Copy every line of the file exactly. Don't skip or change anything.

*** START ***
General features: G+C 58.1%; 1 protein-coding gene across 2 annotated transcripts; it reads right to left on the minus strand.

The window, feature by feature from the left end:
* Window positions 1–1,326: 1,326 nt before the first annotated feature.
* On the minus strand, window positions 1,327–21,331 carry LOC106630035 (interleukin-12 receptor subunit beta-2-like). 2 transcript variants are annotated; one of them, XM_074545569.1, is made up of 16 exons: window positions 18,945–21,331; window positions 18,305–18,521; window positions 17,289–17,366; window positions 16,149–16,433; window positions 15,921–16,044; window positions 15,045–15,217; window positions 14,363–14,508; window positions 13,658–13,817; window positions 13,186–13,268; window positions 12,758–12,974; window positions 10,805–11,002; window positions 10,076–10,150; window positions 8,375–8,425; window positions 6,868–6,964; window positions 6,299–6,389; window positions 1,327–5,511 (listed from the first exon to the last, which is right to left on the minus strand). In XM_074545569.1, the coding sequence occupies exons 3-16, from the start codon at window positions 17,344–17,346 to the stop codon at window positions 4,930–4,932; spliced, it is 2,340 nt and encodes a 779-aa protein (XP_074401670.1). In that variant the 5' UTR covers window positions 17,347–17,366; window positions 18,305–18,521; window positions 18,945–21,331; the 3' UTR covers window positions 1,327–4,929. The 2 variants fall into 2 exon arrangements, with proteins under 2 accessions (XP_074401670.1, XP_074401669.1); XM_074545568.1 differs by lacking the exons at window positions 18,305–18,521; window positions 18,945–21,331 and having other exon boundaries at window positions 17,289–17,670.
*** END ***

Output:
General features: G+C 58.1%; 1 protein-coding gene across 2 annotated transcripts; it reads right to left on the minus strand.

The window, feature by feature from the left end:
* Window positions 1–1,326: 1,326 nt before the first annotated feature.
* On the minus strand, window positions 1,327–21,331 carry LOC106630035 (interleukin-12 receptor subunit beta-2-like). 2 transcript variants are annotated; one of them, XM_074545569.1, is made up of 16 exons: window positions 18,945–21,331; window positions 18,305–18,521; window positions 17,289–17,366; window positions 16,149–16,433; window positions 15,921–16,044; window positions 15,045–15,217; window positions 14,363–14,508; window positions 13,658–13,817; window positions 13,186–13,268; window positions 12,758–12,974; window positions 10,805–11,002; window positions 10,076–10,150; window positions 8,375–8,425; window positions 6,868–6,964; window positions 6,299–6,389; window positions 1,327–5,511 (listed from the first exon to the last, which is right to left on the minus strand). In XM_074545569.1, the coding sequence occupies exons 3-16, from the start codon at window positions 17,344–17,346 to the stop codon at window positions 4,930–4,932; spliced, it is 2,340 nt and encodes a 779-aa protein (XP_074401670.1). In that variant the 5' UTR covers window positions 17,347–17,366; window positions 18,305–18,521; window positions 18,945–21,331; the 3' UTR covers window positions 1,327–4,929. The 2 variants fall into 2 exon arrangements, with proteins under 2 accessions (XP_074401670.1, XP_074401669.1); XM_074545568.1 differs by lacking the exons at window positions 18,305–18,521; window positions 18,945–21,331 and having other exon boundaries at window positions 17,289–17,670.